Catcher in the Rye – Okay, I loved this one in high school, because you know, I like, totally got Holden Caulfield, but I haven’t been able to bring myself to read it since.

Coming of Age in Mississippi – If you don’t know this book, go read it now. I read this one in an undergrad sociology class, and it blew my mind. It’s an amazing memoir of a black woman growing up in the South. My professor threw out an option for extra credit if we could find Anne Moody (who does not appear in public).No one got that EC – she’s way too clever to be found if she doesn’t want to be. Read this book!

Ordinary People – 3 out of my 5 five here are definitely from sophomore year American Lit class. Maybe I need to read more classics. Or maybe Mr. Leitner was just the man. This book tears my heart out.

Amanda:

Catch-22.  Is 1961 too recent to be considered a classic?  I say not because this book is magical.  If you haven’t read this, stop and get it now.  Its hilarious and heartbreaking.  I am definitely naming our next dog Major-Major.

Pride & Prejudice: Thank you Brother Ruhl for teaching me to read this.  I wrote about my thoughts on this one here.  I love Elizabeth and Darcy-that’s all.

Great Expectations – I hated this book when it a high school requirement. Was that just because my freshman English teacher was evil? I swear, she really was.  Because when I read this again in my 20’s I found it laugh out loud funny at parts.  I loved it.  Then I read Thursday Next: Lost in a Good Book and fell in love with Miss Havisham.

Jane Eyre -Ditto my sister as usual!

Anne of Green Gables –  I need to reread these soon! This was the first book that made me cry. I still remember that moment that I realized I was in tears because I was so moved by a book.  And I’ll be honest I’ve never really stopped crying at books since 🙂  I cannot wait to share these with my daughter.

These are our top ten-what are your favorites?

 

Book Pairings

Let’s talk about books that you should read together. No, not like series or books by the same author, but books that make more sense (or are more fun), if you read both.

This post is inspired by my recent reading of For Darkness Shows the Stars (futuristic/post-apocalyptic Jane Austen) and companion Across a Star Swept Sea (retelling of The Scarlet Pimpernel), but I fully enjoyed those without (yet) reading the accompanying classics. So, here are some pairings where you must read both, in order for the magic to truly happen.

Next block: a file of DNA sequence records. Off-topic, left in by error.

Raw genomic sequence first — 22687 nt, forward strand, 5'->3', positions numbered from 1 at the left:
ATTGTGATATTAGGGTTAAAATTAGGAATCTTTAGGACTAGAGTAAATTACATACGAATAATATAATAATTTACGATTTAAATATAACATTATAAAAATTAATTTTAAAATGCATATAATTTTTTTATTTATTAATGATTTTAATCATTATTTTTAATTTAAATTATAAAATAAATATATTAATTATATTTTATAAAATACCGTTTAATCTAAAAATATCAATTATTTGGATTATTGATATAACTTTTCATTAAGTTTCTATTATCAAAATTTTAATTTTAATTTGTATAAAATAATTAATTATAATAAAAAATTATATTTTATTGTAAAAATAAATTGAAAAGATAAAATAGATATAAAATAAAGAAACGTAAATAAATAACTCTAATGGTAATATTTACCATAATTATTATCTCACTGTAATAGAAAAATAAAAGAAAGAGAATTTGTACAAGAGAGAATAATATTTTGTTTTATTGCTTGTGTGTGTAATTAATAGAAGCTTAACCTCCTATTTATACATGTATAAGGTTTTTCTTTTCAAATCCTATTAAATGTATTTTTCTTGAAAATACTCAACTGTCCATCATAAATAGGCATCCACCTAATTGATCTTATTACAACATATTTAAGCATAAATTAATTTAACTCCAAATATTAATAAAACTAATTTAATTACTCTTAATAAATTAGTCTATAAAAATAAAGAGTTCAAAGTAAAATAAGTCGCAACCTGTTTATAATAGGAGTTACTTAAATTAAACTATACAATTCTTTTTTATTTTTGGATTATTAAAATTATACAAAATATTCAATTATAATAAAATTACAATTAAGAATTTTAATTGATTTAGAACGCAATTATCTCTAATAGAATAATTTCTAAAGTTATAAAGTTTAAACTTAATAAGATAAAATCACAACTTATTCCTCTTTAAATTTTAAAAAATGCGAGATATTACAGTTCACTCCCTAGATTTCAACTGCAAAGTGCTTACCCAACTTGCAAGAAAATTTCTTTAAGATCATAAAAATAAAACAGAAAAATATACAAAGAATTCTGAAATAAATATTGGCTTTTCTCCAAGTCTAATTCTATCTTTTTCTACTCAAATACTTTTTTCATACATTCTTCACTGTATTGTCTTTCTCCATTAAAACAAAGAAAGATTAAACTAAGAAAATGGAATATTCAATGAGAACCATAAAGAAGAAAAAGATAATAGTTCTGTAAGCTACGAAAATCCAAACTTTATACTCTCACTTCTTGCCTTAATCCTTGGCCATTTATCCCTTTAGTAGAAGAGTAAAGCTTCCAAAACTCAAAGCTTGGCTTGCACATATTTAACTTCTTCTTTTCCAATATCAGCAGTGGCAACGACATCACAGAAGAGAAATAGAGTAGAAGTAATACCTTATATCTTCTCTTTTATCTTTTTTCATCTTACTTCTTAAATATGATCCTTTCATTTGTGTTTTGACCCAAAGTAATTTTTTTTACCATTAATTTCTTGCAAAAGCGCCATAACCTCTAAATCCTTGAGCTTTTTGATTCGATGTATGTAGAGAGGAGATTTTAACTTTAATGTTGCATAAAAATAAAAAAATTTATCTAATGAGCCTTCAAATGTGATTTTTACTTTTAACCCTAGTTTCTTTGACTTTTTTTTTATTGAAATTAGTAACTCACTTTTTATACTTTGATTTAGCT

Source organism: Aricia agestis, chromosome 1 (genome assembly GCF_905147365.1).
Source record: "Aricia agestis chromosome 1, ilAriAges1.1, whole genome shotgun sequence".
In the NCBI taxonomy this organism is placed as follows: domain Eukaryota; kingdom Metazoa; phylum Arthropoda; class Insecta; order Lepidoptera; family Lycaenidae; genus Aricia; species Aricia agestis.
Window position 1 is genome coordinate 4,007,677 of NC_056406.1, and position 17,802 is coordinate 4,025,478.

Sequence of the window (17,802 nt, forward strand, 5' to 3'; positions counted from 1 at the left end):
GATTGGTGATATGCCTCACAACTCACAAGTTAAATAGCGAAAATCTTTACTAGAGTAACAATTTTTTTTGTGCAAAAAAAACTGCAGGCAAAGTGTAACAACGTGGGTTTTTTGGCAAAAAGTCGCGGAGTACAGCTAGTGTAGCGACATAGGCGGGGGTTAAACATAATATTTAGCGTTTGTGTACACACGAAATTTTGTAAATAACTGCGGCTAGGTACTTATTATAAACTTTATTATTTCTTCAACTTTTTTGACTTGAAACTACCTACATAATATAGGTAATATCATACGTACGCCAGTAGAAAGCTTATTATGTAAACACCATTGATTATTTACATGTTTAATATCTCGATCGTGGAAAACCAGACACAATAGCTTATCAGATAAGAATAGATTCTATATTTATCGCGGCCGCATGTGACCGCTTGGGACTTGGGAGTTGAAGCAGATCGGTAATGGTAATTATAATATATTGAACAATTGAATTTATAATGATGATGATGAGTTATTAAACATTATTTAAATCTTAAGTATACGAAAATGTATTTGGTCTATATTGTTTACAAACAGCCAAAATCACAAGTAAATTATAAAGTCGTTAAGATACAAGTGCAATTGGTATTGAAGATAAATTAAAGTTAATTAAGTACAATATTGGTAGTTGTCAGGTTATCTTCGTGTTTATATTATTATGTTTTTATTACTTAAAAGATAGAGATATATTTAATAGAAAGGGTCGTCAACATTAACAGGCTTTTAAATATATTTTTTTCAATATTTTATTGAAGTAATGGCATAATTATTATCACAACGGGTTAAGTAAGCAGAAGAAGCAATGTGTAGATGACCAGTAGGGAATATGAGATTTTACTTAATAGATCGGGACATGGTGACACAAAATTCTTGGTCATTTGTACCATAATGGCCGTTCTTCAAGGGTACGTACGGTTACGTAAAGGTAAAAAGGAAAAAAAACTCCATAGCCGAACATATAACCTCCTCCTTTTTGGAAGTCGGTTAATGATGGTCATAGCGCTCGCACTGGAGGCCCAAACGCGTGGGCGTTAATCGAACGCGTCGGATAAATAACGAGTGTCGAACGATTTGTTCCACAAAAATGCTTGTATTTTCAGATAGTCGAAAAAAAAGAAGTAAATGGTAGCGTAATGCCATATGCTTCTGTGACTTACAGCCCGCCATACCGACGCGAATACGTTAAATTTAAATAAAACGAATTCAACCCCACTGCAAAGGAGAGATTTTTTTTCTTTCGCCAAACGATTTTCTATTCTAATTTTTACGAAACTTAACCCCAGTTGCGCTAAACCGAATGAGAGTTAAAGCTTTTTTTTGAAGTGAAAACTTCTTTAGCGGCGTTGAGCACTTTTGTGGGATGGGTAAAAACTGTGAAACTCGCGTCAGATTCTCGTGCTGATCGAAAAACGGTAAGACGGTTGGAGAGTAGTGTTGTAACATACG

1. Jane Eyre + The Eyre Affair

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No one should be shocked that my sister demanded I read a book set in a bizarro 1985 London involving time travel and literary detectives. The Eyre Affair is about our heroine, Thursday Next’s, attempt to track down the villain who stole one Jane Eyre. As in, just plucked her, right out of the story! So, you see where I’m going with this – I had to first read Jane Eyre, then read this silly Jasper Fforde novel.

And, of course she was right. I loved Jane Eyre. I loved Thursday Next. I reference the Toast Marketing Board as often as possible. Amanda win.

 

2. The Great Gatsby + Great

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I’ve seen a few positive reviews of Great recently, and I’m intrigued. I loved The Great Gatsby in high school English. I read it again last year, and I wondered why I loved it so much since the characters are generally unlikeable, shallow, and vapid. Oh dear, what does that say about me? Don’t answer that.

Anyway, Great is a contemporary YA retelling where Nick has become Naomi and Gatsby is Jacinta. Scrolling through Goodreads, there are definitely some haters of this book, but whether people loved or hated, the consensus is that Great makes the most sense with the background of the original work. This is totally on my list to read soon.

 

3. Treasure Island + Treasure Island!!!

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You guys. Have you heard of Literary Disco, the amazing book podcast co-hosted by 90s teenage heartthrob Rider Strong? Yeah, I hadn’t either, until recently, but now I am totally hooked and working my way through 50+ episodes. It’s amazing. (Note, J may disagree as he had the pleasure of listening to several episodes on a recent drive to NC. However, I think his disdain was less about the show and more about my excitement over Shawn Hunter.)

Okay, so the show is actually really really funny. One of the books they covered was this goofy Treasure-Island-With-3-Exclamation-Points. It’s Episode 6: go listen, and then try and tell me that you don’t want to read this book. But I think we should read Treasure Island first, for maximum effectiveness. Agree?

 

What other book pairings do you suggest?